Designing Professional Development/South Africa
Background[edit | edit source]
In its document entitled “white paper on education”, the Department of Education of South Africa (DOE) set out its beliefs, vision and recommendations for a 21st century system of education in South Africa. DOE (2003)  underscores the necessity to equal distribution, equity and redress of education for the social economic development that leads to the reduction of poverty and enhances global living conditions of the citizens of South Africa. However, according to DOE, in order to achieving the desired quality of learning, South Africa, like many developing countries, has to triumph over the global educational challenges, including financial issues and place constraints. DOE identifies ICT as a key strategy to contribute to the improvement of the quality of the educational system and reduce the digital divide. The effectiveness of the ICT implementation in education partly depends on the competences and capacity of the frontline users, mainly the teachers and administrators. “Every teacher, manager and administrator in General and Further Education and Training must have the knowledge, skills and support they need to integrate ICTs in teaching and learning” (DOE, 2003 p. 19). To this end, DOE recommends a vast program of teacher professional development, including principles, and a framework of teacher competences. The teacher development and training programs are conducted by a not for profit, non-government organization SchoolNet SA. The organization describes itself as “South Africa’s leading innovator in professional development programs in ICT integration and school ICT leadership” (SchoolNet, n.d.).
The Driving Principles[edit | edit source]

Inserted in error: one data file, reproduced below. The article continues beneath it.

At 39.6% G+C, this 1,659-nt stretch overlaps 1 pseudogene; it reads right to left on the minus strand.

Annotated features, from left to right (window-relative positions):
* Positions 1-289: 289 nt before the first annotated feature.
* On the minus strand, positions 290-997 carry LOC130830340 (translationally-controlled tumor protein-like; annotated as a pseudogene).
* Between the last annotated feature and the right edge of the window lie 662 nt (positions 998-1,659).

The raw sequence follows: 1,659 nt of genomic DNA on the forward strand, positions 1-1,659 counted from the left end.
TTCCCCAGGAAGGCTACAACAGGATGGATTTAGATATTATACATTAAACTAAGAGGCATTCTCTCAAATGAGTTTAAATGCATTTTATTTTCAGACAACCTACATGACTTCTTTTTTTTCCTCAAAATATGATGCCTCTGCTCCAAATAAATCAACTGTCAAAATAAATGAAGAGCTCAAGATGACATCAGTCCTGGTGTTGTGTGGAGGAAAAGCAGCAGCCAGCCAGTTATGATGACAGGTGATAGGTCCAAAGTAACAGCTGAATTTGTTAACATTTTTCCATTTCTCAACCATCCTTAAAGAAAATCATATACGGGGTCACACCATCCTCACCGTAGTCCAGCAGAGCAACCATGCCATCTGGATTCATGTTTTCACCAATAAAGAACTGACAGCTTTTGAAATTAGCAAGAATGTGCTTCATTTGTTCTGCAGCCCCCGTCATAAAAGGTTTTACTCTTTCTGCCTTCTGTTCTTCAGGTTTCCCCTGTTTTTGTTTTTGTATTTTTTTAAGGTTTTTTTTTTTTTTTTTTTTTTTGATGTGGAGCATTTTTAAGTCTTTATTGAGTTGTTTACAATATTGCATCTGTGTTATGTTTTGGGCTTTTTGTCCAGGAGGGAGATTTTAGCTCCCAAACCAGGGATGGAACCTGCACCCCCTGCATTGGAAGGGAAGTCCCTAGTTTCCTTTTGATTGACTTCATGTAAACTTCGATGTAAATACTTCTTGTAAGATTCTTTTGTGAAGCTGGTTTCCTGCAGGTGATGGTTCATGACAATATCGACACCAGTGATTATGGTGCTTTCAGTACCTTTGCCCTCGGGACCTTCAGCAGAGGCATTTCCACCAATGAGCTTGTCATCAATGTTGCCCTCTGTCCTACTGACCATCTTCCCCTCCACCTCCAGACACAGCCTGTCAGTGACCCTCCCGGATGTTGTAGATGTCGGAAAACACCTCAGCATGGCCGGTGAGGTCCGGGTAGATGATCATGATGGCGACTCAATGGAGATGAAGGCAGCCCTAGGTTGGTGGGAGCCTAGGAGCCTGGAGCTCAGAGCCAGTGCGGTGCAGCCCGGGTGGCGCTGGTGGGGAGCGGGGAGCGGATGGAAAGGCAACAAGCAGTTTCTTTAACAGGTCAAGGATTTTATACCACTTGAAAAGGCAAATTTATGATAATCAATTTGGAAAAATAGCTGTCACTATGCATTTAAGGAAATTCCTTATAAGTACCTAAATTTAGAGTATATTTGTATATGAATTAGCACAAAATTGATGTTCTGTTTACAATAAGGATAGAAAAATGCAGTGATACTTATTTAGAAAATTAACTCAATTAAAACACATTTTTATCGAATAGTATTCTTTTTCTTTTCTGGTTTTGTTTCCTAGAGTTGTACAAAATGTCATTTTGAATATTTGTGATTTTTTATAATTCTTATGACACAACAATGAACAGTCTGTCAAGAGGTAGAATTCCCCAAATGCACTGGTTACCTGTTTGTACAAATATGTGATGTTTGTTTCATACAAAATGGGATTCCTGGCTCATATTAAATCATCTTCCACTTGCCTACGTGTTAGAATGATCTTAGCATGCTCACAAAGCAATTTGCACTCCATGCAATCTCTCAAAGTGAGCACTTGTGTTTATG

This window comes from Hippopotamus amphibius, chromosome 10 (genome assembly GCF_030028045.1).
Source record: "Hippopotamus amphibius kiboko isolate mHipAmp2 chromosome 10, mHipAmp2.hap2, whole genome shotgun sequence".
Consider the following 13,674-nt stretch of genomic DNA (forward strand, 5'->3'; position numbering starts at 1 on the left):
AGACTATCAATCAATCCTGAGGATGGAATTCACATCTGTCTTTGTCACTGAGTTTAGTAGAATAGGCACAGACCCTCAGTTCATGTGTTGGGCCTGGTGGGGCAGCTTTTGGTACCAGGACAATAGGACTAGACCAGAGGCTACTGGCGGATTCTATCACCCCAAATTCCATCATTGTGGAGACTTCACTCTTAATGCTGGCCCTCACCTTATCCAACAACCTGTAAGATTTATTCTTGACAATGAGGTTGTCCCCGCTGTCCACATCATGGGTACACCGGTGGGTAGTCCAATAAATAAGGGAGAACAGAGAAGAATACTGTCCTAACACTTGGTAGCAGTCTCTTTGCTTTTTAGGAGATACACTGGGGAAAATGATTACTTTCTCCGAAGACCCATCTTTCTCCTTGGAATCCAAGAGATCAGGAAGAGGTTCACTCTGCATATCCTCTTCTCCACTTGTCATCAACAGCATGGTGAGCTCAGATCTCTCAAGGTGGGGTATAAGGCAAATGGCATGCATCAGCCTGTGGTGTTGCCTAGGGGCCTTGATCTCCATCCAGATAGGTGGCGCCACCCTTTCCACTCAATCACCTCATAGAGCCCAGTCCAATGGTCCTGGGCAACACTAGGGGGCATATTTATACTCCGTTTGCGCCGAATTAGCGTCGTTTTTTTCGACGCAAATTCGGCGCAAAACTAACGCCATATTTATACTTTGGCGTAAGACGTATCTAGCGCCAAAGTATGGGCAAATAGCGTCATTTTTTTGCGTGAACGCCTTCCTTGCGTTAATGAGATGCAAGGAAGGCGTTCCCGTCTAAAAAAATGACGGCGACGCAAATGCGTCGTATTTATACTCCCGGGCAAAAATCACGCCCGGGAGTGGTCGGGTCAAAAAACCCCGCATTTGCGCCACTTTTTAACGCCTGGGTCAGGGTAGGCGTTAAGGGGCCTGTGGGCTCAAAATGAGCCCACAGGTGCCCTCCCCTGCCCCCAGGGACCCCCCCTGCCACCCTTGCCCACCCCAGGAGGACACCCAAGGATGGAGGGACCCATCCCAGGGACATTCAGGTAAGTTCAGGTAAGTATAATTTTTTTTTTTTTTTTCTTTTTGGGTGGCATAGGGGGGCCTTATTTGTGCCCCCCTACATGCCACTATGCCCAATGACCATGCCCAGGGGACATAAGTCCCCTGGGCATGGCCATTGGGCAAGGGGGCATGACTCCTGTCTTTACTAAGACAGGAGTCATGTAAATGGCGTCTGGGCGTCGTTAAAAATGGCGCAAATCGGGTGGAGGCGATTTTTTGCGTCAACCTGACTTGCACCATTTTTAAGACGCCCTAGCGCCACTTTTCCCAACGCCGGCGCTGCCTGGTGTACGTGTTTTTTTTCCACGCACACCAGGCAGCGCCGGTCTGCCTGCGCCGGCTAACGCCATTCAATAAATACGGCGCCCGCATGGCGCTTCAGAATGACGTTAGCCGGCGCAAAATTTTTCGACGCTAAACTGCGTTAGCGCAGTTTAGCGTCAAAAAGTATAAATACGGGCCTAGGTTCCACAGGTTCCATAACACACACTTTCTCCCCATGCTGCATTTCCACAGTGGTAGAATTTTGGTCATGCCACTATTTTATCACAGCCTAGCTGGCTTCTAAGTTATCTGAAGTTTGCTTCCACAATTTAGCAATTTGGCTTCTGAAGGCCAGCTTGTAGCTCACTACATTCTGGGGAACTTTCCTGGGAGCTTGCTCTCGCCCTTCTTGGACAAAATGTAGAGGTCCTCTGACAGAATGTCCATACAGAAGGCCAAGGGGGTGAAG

The ideas that underpin teacher professional development in South Africa are clearly set out by DOE. Teacher development programs aim at providing ICT knowledge, skills, values, attitudes, and infrastructure to all teachers for an effective utilization of ICT in teaching and learning. The knowledge and skills are not limited to the technical use of technologies. Teachers’ knowledge should qualify them to learn about ICT, learn with ICT and learn through the use of ICT (Department of Education [DOE], 2007). The teachers are thus expected to learn how ICT can be used to supplement traditional teaching and develop new ways of teaching with ICT. Other underlying ideas of the teacher training programs are continuous support, the flexibility of the programs and incentives. Teachers should be provided constant pedagogical and technical support by team of advisors, and through learning communities. The flexibility refers to the capacity of the programs to adapt to the teachers’ needs rather than being a rigid one. In addition, programs should allow the teachers to take part in training programs and continue to carry on with their normal teaching activities. Finally, the motivation of the teachers is driven by their intrinsic desire of professional growth and incentives such as awards, for example the Most Improved Schools Awards in the category of Technology Enhance Learning Award.